Talia Mitchell

People are always surprised that Talia Mitchell holds such a responsible position at her young age. Mitchell received her BS from the College before getting an advanced degree. Then, only five years after completing graduate school, she went on to manage the Clinical Genomics Laboratory at The Jackson Laboratory (JAX) in Farmington, Connecticut. Here is what she said in an interview.

What was your major in the College? When did you graduate? With what degree? In 2009, I received a BS in diagnostic genetics sciences with a concentration in molecular genetics.

What class was most useful to you? It was not just one class but more of a combination of DGS program-specific courses. These classes built a solid foundation that led into the clinical practicum.

In a cytogenetics lab class, I got to karyotype chromosomes. I remember looking through a microscope at my own chromosome and thinking, “This is really cool.”

Tell us some of your fond memories of UConn. I had good experiences in several buildings around campus. For example, I was in New Haven dorm as a freshman and became friends with all the girls on my floor. I remember the common interests I had with my classmates, who were in Koons Hall for labs and classes. I have memories of being in Homer Babbidge Library, finding a spot to study and cramming for finals. South Dining Hall had good food.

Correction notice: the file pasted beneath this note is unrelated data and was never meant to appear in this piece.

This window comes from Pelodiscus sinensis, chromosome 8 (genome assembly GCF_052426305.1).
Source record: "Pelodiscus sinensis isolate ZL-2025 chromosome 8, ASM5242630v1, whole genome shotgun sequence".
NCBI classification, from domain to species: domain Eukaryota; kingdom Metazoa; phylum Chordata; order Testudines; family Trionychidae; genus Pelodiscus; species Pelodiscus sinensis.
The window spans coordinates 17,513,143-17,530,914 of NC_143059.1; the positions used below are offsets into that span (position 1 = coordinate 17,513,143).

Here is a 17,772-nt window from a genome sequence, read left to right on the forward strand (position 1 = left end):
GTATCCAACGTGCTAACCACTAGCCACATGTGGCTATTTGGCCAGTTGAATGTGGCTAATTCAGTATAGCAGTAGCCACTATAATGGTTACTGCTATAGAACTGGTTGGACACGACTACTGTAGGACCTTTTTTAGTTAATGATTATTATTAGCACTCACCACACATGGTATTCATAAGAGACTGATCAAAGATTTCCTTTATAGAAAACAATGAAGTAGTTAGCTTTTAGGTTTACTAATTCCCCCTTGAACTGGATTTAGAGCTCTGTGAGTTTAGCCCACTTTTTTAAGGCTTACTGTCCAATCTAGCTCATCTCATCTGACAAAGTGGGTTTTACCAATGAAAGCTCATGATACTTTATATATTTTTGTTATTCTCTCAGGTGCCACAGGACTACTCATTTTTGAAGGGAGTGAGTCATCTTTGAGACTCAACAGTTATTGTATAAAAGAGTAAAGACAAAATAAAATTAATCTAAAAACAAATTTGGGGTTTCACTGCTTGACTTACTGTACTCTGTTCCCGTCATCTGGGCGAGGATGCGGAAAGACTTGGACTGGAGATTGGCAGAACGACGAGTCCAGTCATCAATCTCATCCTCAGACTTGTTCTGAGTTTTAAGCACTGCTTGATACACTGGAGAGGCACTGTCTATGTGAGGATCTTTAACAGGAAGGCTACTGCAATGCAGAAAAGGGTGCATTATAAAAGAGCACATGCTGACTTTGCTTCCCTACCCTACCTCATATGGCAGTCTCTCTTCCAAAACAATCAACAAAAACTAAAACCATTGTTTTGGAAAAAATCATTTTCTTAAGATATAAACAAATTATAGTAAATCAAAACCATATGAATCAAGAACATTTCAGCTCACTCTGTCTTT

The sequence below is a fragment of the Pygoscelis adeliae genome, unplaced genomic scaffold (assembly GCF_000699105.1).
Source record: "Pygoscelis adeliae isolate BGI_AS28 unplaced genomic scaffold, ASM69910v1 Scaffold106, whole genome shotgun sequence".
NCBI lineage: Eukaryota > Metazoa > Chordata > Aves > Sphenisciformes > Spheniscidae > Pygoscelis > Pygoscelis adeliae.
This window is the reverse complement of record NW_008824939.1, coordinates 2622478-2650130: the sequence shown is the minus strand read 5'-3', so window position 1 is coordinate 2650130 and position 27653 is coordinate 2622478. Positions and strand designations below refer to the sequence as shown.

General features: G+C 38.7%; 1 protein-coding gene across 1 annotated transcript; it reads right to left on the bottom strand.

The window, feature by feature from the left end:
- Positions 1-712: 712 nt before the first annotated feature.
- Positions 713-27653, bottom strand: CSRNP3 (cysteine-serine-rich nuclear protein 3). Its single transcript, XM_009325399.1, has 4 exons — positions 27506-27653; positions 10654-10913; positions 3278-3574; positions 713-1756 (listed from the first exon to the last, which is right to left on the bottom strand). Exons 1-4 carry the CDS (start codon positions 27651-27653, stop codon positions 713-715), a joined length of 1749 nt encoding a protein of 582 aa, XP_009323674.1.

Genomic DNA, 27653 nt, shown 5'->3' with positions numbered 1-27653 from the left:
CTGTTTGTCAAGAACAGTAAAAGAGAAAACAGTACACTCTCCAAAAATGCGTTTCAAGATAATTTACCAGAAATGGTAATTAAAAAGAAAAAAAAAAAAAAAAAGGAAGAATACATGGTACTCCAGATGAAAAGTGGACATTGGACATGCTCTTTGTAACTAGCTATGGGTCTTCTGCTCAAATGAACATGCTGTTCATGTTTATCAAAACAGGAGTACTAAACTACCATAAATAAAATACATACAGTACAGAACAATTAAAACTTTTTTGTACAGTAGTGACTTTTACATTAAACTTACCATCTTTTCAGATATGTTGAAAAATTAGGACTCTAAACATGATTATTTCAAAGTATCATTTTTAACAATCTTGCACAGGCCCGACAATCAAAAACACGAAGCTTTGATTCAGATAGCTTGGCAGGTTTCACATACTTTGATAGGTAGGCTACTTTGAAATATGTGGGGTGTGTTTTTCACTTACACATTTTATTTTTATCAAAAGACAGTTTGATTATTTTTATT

Please describe your current job. As manager of the Clinical Genomics Laboratory at JAX, I am responsible for the day-to-day lab operations, and I supervise four technicians. We develop and apply state of the art technologies in molecular genetics and next-generation sequencing to help cancer patients.

The first clinical diagnostic test developed at JAX is called the JAX Cancer Treatment Profile. The panel assesses all identified clinical variants for clinical relevance. It is valuable for patients with solid tumors who have exhausted their therapy options. Physicians who are treating these patients receive reports that list drugs approved for specific tumor types as well as those drugs available for clinical trials.

For the future, we are looking at assays for improvements to include other cancers, such as hematologic ones.

Are you doing what you imagined you would be doing at this point in your life? When I was at UConn, I assumed I would be a technician for a number of years. I never thought I would be managing a lab this soon. It is an incredible experience, and I am fortunate to find myself in a place where I enjoy what I do.

Do you have any advice for current students that will help them in the future? 1) Don’t be afraid to think outside the box. 2) Work really hard. 3) Don’t underestimate the value of a new opportunity because it could open doors to experiences you did not know were possible.

Is there anything else you would like us to know about you? When I am not at work, I am home with my dog, Oliver, or going out with friends. I love the sun and plan to visit Cape Cod as often as possible this summer.

By Patsy Evans